Ascl1 – which is expressed in more ventral regions of the telencephalon in vivo (Casarosa et al., 1999; Fode et al., 2000) – is alone insufficient to consistently give rise to homogenous cultures of only one specific neuronal subtype and instead results in mixed cultures of MNs, dopaminergic and GABAergic neurons (Yamamizu et al., 2013). However, in a landmark study, Yang et al. (2017) demonstrated that overexpression of ASCL1 in combination with DLX2, a downstream effector of ASCL1, is able to direct human PSCs into remarkably pure cultures of telencephalic forebrain GABAergic neurons. Sun et al. (2016) used a combination of ASCL1 and DLX2 with LHX6 and a synthetic cluster of miRNA-9/9 and miRNA-124 (miR9/9-124), and found that the induced GABAergic neurons express markers reminiscent of derivatives of the medial ganglionic eminence, but not alternative birthplaces such as the lateral ganglionic eminence, caudal ganglionic eminence or the preoptic area. As somatostatin- and parvalbumin-positive inhibitory interneurons appear to play a particular role in several neurological and neuropsychiatric diseases, the generation of these subtypes would be highly desirable. Colasante et al. (2015) reported that combinatorial overexpression of the five TFs FOXG1, SOX2, ASCL1, DLX5, and LHX6 in human iPSCs gives rise to highly enriched cultures of parvalbumin-expressing inhibitory neurons. Yuan et al. (2018) explored overexpression of LHX6 alone and found that 80% of the human PSC-derived neurons were GABAergic, with a fraction of 21% and 29% of the TUBB3-positive neurons co-expressing parvalbumin and somatostatin, respectively. As with forward programmed excitatory neurons, functional maturation of induced GABAergic neurons can be promoted by co-culture with primary rodent glia (Sun et al., 2016). Interestingly, this process can also be promoted by co-culture with NGN2-forward programmed excitatory neurons (Yang et al., 2017) – an observation which could suggest that utmost functionality can only be achieved in the context of a heterogenous synaptic network as encountered in vivo.

Midbrain Dopaminergic Neurons

Representing a prime target of PD, midbrain dopamine neurons are a particularly attractive donor cell population for neural repair. However, the efficacy of neuroregeneration seems to heavily depend on the fidelity of neuronal subtype specification. This was recently exemplified by Kirkeby et al. (2017), who revealed that the purity of dopaminergic cell preparations (i.e., the ratio of caudal ventral mesencephalic dopaminergic neurons versus neurons of the diencephalic subthalamic nucleus) is predictive for successful dopaminergic specification and symptom amelioration after transplantation into a mouse model of PD. Although potent extrinsic factor-guided protocols for the derivation of dopaminergic neurons from PSCs exist (Kriks et al., 2011; Kirkeby et al., 2012), there is a necessity to further fine-tune cell fate subspecification. This was nicely illustrated by La Manno et al. (2016), who profiled the developing mouse and human midbrain using single cell RNA sequencing, and delineated multiple molecularly diverse NPC populations and several distinct classes of mature dopaminergic neurons in the midbrain of both species. Notably, the authors compared transcriptomic signatures of human PSC-derived dopaminergic neurons with their in vivo counterparts and found that although the morphogen-driven dopaminergic differentiation recapitulated key developmental stages of embryonic dopaminergic lineage specification, the gene expression profile of in vitro generated populations still differed from that of native midbrain dopamine neurons. The question remains whether forward programming can further improve the authenticity of specialized dopaminergic neuron subpopulations.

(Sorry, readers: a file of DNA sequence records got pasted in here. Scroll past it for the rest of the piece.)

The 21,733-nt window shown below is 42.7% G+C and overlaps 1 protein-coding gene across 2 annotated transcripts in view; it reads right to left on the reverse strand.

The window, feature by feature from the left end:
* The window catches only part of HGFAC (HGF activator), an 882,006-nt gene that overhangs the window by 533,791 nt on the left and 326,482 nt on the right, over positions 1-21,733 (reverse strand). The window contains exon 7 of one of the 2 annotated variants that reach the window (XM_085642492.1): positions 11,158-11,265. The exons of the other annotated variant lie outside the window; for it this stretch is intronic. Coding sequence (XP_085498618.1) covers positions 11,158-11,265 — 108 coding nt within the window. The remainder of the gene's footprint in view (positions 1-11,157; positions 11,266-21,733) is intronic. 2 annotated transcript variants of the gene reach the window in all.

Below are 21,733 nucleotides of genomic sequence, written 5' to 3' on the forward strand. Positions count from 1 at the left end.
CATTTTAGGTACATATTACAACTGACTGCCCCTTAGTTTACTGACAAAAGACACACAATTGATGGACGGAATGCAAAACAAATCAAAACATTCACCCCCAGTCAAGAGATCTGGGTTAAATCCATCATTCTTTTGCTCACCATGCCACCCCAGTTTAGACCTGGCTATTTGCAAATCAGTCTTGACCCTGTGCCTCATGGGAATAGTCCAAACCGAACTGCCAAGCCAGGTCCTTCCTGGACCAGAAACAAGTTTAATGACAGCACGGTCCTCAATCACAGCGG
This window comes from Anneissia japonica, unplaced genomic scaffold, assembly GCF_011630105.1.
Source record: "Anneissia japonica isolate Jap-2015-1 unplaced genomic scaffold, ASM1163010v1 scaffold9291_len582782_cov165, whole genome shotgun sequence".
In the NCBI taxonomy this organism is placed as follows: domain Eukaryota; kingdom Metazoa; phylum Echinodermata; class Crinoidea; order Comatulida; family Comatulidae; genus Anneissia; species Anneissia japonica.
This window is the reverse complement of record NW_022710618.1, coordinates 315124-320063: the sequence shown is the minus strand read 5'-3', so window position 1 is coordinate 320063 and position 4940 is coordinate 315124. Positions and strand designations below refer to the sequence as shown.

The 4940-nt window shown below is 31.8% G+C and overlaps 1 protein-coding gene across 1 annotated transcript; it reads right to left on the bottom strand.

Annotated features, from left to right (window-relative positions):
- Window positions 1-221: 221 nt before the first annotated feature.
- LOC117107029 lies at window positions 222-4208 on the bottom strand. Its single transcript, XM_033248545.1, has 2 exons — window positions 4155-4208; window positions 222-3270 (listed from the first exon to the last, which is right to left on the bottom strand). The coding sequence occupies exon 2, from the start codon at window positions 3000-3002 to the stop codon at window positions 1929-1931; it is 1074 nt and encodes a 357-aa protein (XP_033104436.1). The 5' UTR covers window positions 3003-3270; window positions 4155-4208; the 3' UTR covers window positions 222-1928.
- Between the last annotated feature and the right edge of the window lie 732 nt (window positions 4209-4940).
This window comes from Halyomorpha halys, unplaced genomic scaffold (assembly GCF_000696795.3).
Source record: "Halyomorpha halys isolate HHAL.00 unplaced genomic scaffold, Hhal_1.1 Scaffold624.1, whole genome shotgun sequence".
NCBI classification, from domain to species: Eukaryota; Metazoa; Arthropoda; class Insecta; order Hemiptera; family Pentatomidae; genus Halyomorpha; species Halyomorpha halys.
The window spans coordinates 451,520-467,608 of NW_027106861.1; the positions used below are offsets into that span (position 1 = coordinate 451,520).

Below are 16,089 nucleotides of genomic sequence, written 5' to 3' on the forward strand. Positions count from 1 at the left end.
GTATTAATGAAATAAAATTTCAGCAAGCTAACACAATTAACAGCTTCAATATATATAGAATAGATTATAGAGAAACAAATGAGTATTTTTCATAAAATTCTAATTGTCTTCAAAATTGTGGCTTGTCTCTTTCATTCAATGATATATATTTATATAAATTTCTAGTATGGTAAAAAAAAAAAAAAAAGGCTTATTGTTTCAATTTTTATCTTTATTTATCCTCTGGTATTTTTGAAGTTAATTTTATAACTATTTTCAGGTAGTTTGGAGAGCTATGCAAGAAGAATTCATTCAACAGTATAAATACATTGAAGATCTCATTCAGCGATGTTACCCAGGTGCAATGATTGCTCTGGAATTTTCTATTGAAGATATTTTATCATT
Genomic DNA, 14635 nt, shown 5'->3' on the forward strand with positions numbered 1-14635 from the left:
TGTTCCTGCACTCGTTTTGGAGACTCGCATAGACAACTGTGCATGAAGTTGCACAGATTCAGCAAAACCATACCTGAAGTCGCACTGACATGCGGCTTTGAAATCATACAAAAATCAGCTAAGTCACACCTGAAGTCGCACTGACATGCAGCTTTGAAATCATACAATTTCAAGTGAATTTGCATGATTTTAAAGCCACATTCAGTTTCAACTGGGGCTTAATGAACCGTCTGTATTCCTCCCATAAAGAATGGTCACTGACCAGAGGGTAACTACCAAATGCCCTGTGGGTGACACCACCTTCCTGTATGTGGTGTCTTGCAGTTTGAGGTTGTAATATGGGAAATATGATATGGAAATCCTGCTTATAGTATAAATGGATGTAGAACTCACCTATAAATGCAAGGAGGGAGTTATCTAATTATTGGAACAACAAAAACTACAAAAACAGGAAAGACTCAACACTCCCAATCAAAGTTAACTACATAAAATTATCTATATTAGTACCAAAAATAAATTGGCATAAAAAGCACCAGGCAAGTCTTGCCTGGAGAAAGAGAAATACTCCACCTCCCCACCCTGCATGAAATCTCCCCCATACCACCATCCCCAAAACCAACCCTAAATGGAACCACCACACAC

Already beginning in the end of last century, several labs reported that overexpression of the mesencephalic TF Nurr1 in primary adult rat hippocampal NPCs (Sakurada et al., 1999) and primary embryonic rat cortical NPCs (Kim et al., 2003; Park et al., 2006; Bae et al., 2009) promotes the generation of a midbrain dopamine neuron-like phenotype. A similar effect was communicated for primary mouse NPCs isolated from the ganglionic eminence and midbrain as well as mouse ESC-derived NPCs, whereas NPCs from embryonic cortex and spinal cord as well as adult NPCs from the subventricular zone seemed resistant to the pro-dopaminergic patterning effect of Nurr1 (Soldati et al., 2012). Other midbrain-specific TFs that were tested for their potency to instruct dopaminergic fates include (i) Foxa2, which, when overexpressed in mouse primary midbrain-derived and ESC-derived NPCs, was found to boost the derivation of TH-positive neurons (Kittappa et al., 2007), (ii) Lmx1a, which efficiently specifies murine Shh- and Fgf8-treated (Andersson et al., 2006; Panman et al., 2011) as well as human ESC-derived NPCs toward a dopaminergic fate (Friling et al., 2009), and in combination with Foxa2 and Barhl1 drives dopaminergic differentiation from Fgf8- and CHIR99021-exposed murine ESC-derived NPCs (Kee et al., 2017), (iii) En1 and (iv) Otx2, which were reported to drive dopaminergic differentiation of murine NPCs alone, each in combination with Lmx1a, or as a 3 TF cocktail (Panman et al., 2011), (v) Dmrt5, which does not increase overall neuronal yield after being overexpressed in mouse ESC-derived dopaminergic NPCs but specifically induces an increase of certain midbrain dopaminergic markers on RNA level (Gennet et al., 2011), and (vi) PBX1, which appears to cooperate with NURR1 promoting dopaminergic specification from human PSC-derived NPCs (Villaescusa et al., 2016). Another good example is the recently published study by Azimi et al. (2018), who used magnetically guided mRNA spot delivery to screen single TFs and TF combinations for their capacity to commit human ESC-derived NPCs toward a dopaminergic fate, and revealed that transfection of FOXA2, LMX1A, and PITX3 mRNA results in an increased yield of TH-positive neurons. Combinatorial delivery of these 3 TFs at their respective most effective stage results in almost 68% of TH- and MAP2-double-positive cells (Azimi et al., 2018).